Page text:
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How Much Coffee Is Healthy For Your Body? Ask Your Genes!

Much like Coca-Cola, the beverage villain of the 20th century, coffee used to be a guilty pleasure blamed for many ills but has since proven to have many health benefits, depending on your genetics.

Is coffee the new butter? Another food on the list of things that used to have a bad rep but has since been saved by science? There is an interesting and important link between coffee tolerance and individual genetic variants.

Until pretty recently the resounding message from doctors and dieticians has been clear and unanimous: Coffee is bad for your health.  Limit or avoid it, regardless of any other factors.

Thankfully since then, in a much appreciated twist of events, Scientists have found that coffee consumption decreases the incidence of chronic diseases (including heart disease, cancer, stroke, diabetes, and respiratory and kidney disease) and that generally speaking, people who drink coffee appear to live longer with its beneficial effect increasing with every extra cup per day, peaking at three to four cups per day.

So another round of cortados for everyone then?

Not exactly. It depends on your genes…

For individuals with a certain variant of the CYP1A2 gene that leads to slower caffeine processing, caffeine has the potential to build up in the bloodstream and, as a result, may do more harm than good.  

Dr Yael Joffe, CSO at 3X4 Genetics

How well we metabolize caffeine is largely determined by our genes – including the CYP1A2 gene.

For slow metabolizers, the negative side effects of caffeine consumption – insomnia, anxiety, digestive issues, hormone imbalances – will be experienced to a higher degree.  

There is also some evidence that links slow caffeine processing with an increased risk of having a nonfatal heart attack and/or high blood pressure with higher amounts of coffee intake.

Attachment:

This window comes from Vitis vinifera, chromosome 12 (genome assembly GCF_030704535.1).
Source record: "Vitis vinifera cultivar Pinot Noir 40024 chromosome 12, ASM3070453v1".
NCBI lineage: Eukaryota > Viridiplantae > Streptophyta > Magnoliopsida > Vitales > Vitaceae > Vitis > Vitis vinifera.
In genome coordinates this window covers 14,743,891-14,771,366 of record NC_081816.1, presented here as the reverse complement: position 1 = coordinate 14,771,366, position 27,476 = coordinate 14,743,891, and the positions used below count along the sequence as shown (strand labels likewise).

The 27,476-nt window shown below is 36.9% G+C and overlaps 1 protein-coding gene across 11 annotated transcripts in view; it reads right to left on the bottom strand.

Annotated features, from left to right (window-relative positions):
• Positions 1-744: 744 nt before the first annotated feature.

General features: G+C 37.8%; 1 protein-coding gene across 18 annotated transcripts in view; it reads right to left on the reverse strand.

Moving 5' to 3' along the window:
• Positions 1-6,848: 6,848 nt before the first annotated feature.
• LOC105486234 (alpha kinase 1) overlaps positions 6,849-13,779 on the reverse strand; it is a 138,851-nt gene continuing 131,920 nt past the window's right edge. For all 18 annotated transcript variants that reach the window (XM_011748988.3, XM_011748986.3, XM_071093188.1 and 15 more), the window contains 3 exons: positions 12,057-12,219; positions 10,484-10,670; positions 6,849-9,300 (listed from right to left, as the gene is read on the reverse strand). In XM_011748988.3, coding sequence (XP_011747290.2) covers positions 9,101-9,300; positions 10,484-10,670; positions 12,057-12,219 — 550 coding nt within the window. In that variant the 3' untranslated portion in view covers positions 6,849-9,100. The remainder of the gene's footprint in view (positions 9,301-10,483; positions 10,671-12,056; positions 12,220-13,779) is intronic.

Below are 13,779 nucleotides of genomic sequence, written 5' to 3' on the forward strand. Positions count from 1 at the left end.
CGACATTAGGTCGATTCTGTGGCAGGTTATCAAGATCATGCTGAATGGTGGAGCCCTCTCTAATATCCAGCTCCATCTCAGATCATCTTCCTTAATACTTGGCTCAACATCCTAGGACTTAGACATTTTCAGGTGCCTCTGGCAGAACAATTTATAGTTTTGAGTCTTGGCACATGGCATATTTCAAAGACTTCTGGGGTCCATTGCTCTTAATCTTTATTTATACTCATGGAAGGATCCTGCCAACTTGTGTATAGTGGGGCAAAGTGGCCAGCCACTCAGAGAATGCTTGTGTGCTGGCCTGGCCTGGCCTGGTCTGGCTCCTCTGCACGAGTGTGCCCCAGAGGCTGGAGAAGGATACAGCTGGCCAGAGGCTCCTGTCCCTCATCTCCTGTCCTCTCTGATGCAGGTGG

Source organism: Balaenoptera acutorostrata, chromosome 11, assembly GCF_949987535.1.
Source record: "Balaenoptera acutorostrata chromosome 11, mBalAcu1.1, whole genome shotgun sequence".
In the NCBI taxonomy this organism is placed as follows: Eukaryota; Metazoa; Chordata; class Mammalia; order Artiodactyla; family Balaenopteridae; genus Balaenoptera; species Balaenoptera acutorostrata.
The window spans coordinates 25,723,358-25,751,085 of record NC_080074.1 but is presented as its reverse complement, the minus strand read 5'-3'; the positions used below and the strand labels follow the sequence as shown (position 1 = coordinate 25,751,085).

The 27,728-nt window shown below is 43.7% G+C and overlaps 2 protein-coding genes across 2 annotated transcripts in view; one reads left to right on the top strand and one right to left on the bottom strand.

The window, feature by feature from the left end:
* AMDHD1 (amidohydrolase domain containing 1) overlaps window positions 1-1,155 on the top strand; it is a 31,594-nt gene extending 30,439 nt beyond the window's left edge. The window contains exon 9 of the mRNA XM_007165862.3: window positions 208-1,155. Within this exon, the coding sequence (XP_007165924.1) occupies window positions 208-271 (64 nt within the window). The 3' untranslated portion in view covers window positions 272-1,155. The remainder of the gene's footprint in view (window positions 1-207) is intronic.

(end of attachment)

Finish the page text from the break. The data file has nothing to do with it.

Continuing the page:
“On the other hand, fast metabolizers of caffeine – individuals who have two copies of the A variant – CYP1A2 AA-  process caffeine more rapidly and might not have as great or as lasting of an effect, compared to slow metabolizers.” explains Dr Yael Joffe, Chief Science Officer at 3X4 Genetics.

For fast metabolizers, coffee, independent of other risk factors, will likely not increase the risk of heart attack and hypertension, and can for the most part be safely consumed.

What other lifestyle and biological factors affect caffeine tolerance?

The human body is a complex, interdependent organism. There are several other factors besides your genes that influence how coffee and caffeine might affect you:

  • your general baseline diet,
  • your levels of stress,
  • the medications you’re on (such as the hormonal birth control for example),
  • whether you smoke,
  • your physical activity level,
  • your gut microbiota,
  • how well you’re sleeping (here’s a blog we posted about optimizing sleep –5 Helpful Hacks for Better Sleep Quality).

It’s also true that being a fast or slow metabolizer of caffeine isn’t binary (i.e. two possible speeds: fast or slow), but more of a spectrum (ranging from very slow to very fast).

Keep in mind that even if you are a fast metabolizer of caffeine, after all is said and done coffee is still a stimulant.

Caffeine activates the adrenal glands to secrete adrenaline, increasing heart rate and putting the body into a temporary heightened state of ‘stress’ – something that can be great and useful l in acute situations but is less beneficial for our overall health if it’s happening regularly (most of the day every day, hello modern life). 

Bottom line: When it comes to coffee, as with so many other popular foods, beverages and health practices, what works for one person doesn’t always work for another. Thanks to genetic testing, we can get to know our bodies better and take the guesswork out of nutrition…

Curious to discover more about your CYP 1A2 gene variants and how to maximize the beneficial effects of caffeine for your body?

Find out how  “slow” or “fast” a metabolizer you are of caffeine by running a genetic test with 3X4 Genetics.

By knowing your genetic variations, you can adjust your daily caffeine intake accordingly and better manage your overall well-being.